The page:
Tuesday, June 19, 2007

The radio beast bites back

Trent Lott uttered a revealing remark the other day. The Republican senator from Mississippi was venting to reporters about the stalled immigration reform bill, which has been under relentless attack from rank-and-file conservatives. Lott and other members of the GOP establishment have been pushing hard for the bill, at President Bush’s behest, and they’re clearly unhappy about all the grief they’ve been getting from the grassroots.

On talk radio, the foot soldiers of the increasing fragile GOP coalition – egged on by the talk show hosts – have been relentlessly assailing their own leaders as border wimps who are soft on illegal aliens; as Rush Limbaugh declared earlier this month, “The White House has split the Republican party on this…If this bill is killed, they’re going to have to go back to the drawing board.”

Anyway, Lott is ticked about taking all that heat. Here's his beef: “Talk radio is running America. We have to deal with that problem.”

Oh, so now it’s a “problem?” Lott and the GOP establishment had no complaints about talk radio when Limbaugh and his minions were working to propel them into power.

As early as 1992, Limbaugh was invited to sit with Marilyn Quayle in the vice president’s box at the GOP national convention. And in 1994, at the dawn of the conservative revolution, talk radio was instrumental in stoking pro-Republican sentiment and spreading the word about Newt Gingrich’s Contract for America. The Republican National Committee lined up 300 radio talk show interviews for the politicians who signed the Contract. After the GOP captured the House, Republicans even held a ceremony in Limbaugh’s honor, naming him “an honorary member of Congress” and lauding him as “the majority maker.” Grateful GOP freshman cited polls showing that frequent talk-show listeners had voted Republican in ’94 by a margin of 3-1.

Back then, the Republicans had no problem with the notion that Limbaugh (joined later by Bill O’Reilly, Neal Boortz, Michael Savage, Laura Ingraham, and many more) was “running America,” because, most of the time, they behaved like national precinct captains for the GOP, acting as liaisons between leadership and the masses.

Still, there were early signs that talk radio – what the radio consultants call “non-guested confrontation” - might be a double-edged sword for the GOP. Even as Newt was settling into his job in 1995, a Dallas host named David Gold warned publicly, “If they don’t perform, we’re likely to put the heat on them. There’ll be a lot of angry folks out there, and the talk-show hosts will be leading the charge.”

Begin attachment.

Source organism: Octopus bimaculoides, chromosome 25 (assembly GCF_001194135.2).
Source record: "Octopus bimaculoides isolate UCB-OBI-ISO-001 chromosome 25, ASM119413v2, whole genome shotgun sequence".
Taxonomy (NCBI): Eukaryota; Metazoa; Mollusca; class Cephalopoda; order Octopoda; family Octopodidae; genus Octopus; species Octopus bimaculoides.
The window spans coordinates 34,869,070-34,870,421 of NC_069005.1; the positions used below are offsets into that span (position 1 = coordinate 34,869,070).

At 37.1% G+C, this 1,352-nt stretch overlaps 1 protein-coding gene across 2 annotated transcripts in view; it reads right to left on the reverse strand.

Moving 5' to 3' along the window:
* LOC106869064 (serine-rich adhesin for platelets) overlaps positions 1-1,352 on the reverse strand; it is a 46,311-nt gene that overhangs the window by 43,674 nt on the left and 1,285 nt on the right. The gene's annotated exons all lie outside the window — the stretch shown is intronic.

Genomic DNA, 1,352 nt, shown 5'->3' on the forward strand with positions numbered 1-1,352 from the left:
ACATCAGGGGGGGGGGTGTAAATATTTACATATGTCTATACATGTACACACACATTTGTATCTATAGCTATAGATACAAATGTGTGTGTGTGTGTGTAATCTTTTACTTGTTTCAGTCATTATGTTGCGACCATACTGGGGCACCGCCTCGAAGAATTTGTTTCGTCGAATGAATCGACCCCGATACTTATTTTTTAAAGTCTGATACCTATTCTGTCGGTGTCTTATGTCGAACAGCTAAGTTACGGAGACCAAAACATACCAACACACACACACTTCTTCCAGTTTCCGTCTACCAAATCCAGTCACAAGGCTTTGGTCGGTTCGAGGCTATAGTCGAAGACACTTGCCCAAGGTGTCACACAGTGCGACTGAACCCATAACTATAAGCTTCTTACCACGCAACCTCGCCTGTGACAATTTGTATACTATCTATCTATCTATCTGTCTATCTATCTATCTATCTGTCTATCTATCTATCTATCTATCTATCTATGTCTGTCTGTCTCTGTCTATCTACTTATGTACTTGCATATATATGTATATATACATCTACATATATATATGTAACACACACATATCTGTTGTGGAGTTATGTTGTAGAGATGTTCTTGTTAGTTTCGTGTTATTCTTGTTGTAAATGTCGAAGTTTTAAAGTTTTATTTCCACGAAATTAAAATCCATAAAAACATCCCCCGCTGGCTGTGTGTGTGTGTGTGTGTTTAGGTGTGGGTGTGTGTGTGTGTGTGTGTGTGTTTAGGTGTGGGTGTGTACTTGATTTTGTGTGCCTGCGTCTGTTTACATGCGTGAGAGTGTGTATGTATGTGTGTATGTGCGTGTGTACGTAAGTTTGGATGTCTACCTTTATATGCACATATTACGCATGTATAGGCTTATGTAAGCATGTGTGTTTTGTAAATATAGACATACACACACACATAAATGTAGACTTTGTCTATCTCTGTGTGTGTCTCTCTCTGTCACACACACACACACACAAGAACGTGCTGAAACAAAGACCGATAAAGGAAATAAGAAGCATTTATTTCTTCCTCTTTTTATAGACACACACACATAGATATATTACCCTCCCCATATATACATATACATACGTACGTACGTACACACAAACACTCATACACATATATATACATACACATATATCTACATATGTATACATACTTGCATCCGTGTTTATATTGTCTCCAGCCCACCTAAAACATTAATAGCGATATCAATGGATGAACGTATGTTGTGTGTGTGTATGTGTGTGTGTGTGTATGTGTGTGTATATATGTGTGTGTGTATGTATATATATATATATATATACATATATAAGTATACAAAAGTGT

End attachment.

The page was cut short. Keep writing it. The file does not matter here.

And, by 2002, it was clear that the talk radio titans were not content to simply function as Bush team cheerleaders. An instructive incident occurred in the spring of that year. The Bush administration suggested in a report to the United Nations that global warming might actually be a real man-made phenomenon – and Limbaugh jumped all over it.

Limbaugh said on his Monday show that “these predictions are basically apocalyptic doom and gloom based on raw emotion.” Then he charged that Bush had become “George W. Algore.” Sure enough, within 24 hours, Bush made it clear that his own administration had been wrong; as a news report stated, “President Bush appeared to distance himself yesterday from a report by his administration that says human activities are mostly to blame for recent trends in global warming…”

But that skirmish was tame, compared to what’s happening now. Now we have radio host Michael Savage assailing Bush as the “culprit” who is coddling illegal immigrants, which is why, in Savage’s words, it’s up to the grassroots to “derail this train of treason.”

It’s clear today, in the wake of talk radio anger about immigration reform, that the GOP leadership has failed to recognize a fundamental truth about their ostensible allies: First and foremost, the hosts and their followers are instinctively anti-establishment. Talk radio is a forum for the aggrieved; stoking emotions and firing darts at the establishment (regardless of whether it is liberal or conservative) is considered good radio.

The GOP leaders have belatedly discovered that talk radio is a beast that must be incessantly fed. And now that they’re being chewed up and spit out, now that they’re griping about how the beast is “running America” at their expense, I feel it's appropriate to paraphrase the Bible and simply observe that, in politics as in life, you reap what you sow.